Children in separation and divorce
When parents separate it is terribly important, and often very difficult, for them to remember that although they are no longer going to be a couple they will continue to be parents.
Children usually want their parents to stay together – they will be unhappy about the separation. Children should be able to love both parents without feeling guilty or disloyal. They won’t want to feel that one of their parents is a bad person. More and more research is available on how children feel during a separation and how they turn out afterwards. It seems that children are often so frightened to rock the boat any more, and so anxious not to hurt their parents, that they hide their own feelings. In most cases, the parents are quite unaware of how badly the children feel. A separation will usually sadden children but it need not cause serious lasting damage. The damage is usually caused by the adults fighting, especially where that conflict has the children as a focus, which often happens after separation.
Although the separation itself is likely to upset the children, it is up to both parents to protect the children from the fallout. As mentioned, if either parent fails to do this, it is likely to lead to damage. It is particularly difficult if you didn’t want to separate in the first place.
You have to think about the long term, and hold on to the fact that your own relationship with the children later on is likely to be much better if you keep them out of the adult problems. The children are also likely to turn out happier and better adjusted. So will you probably!
Children are usually much more aware of what is going on than you would realise. Uncertainty about the future can make them feel worse than the truth. They will want to know where they are going to live and go to school and when they will be with the other parent. It is usually best to spare them the gory details of the reason for the separation. The main message for children from both parents should be that sometimes parents do separate, that it is sad when they do, but they continue being parents and loving their children and that the separation is not the children’s fault.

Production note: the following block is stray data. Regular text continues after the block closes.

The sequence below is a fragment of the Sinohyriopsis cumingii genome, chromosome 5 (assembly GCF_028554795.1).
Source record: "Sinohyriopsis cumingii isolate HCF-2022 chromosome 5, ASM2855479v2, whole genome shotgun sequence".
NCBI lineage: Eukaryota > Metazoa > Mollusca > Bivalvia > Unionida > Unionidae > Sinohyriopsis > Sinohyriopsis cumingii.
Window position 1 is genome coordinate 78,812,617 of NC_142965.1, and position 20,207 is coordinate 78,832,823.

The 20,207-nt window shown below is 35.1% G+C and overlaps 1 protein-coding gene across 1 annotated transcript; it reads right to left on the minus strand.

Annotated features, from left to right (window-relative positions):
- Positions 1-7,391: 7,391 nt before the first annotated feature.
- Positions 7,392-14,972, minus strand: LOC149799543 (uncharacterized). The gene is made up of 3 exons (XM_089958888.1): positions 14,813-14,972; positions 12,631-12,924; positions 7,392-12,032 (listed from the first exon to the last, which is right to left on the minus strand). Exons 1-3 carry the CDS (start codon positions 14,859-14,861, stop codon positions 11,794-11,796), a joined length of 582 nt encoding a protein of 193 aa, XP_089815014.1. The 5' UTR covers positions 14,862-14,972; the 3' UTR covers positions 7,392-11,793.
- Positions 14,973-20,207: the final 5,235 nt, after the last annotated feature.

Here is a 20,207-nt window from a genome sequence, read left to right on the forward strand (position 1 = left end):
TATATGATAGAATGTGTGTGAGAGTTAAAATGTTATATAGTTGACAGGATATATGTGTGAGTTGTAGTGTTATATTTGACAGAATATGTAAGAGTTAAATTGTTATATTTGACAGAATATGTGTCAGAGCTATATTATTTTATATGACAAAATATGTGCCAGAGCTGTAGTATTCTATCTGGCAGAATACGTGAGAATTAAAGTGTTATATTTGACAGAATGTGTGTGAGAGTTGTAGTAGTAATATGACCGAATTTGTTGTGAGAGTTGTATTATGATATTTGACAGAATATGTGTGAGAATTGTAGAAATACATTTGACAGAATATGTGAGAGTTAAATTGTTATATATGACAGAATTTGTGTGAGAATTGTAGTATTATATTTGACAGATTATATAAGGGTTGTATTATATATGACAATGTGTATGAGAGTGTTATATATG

If you were the one who left the family home, it is quite likely that the children will feel hurt about that themselves. This is particularly true if you have a new partner, especially if that partner has children. Don’t assume that just because the children seem happy when they are with you, they are not upset. They might confide such feelings to the other parent.
Try to work with rather than against the other parent over this. Don’t assume the children are being coached or indoctrinated. Similarly, don’t reach for the telephone to protest if you are the main carer and the children return after contact upset and full of complaints.
Children, like adults, take time to adjust after a separation. They have to work through various stages. This will show up in different ways, depending on their ages, from bed wetting to tantrums to lack of concentration. The signs often peak after contact but it is better that there should be visible signs of adjustment than silent suffering! Make sure they realise that the separation isn’t their fault.
Both parents: beware of misreading your children’s messages. A child will often say to each parent separately that they want to be with that parent. Both parents may interpret this as meaning: “I want you to fight for me”, and rush off into a bitter battle in Court. Usually the child usually means “I love you both. I don’t want to chose, I just want you to stop fighting”, and practical arrangements can generally be made which allow both parents to be truly involved in their children’s lives.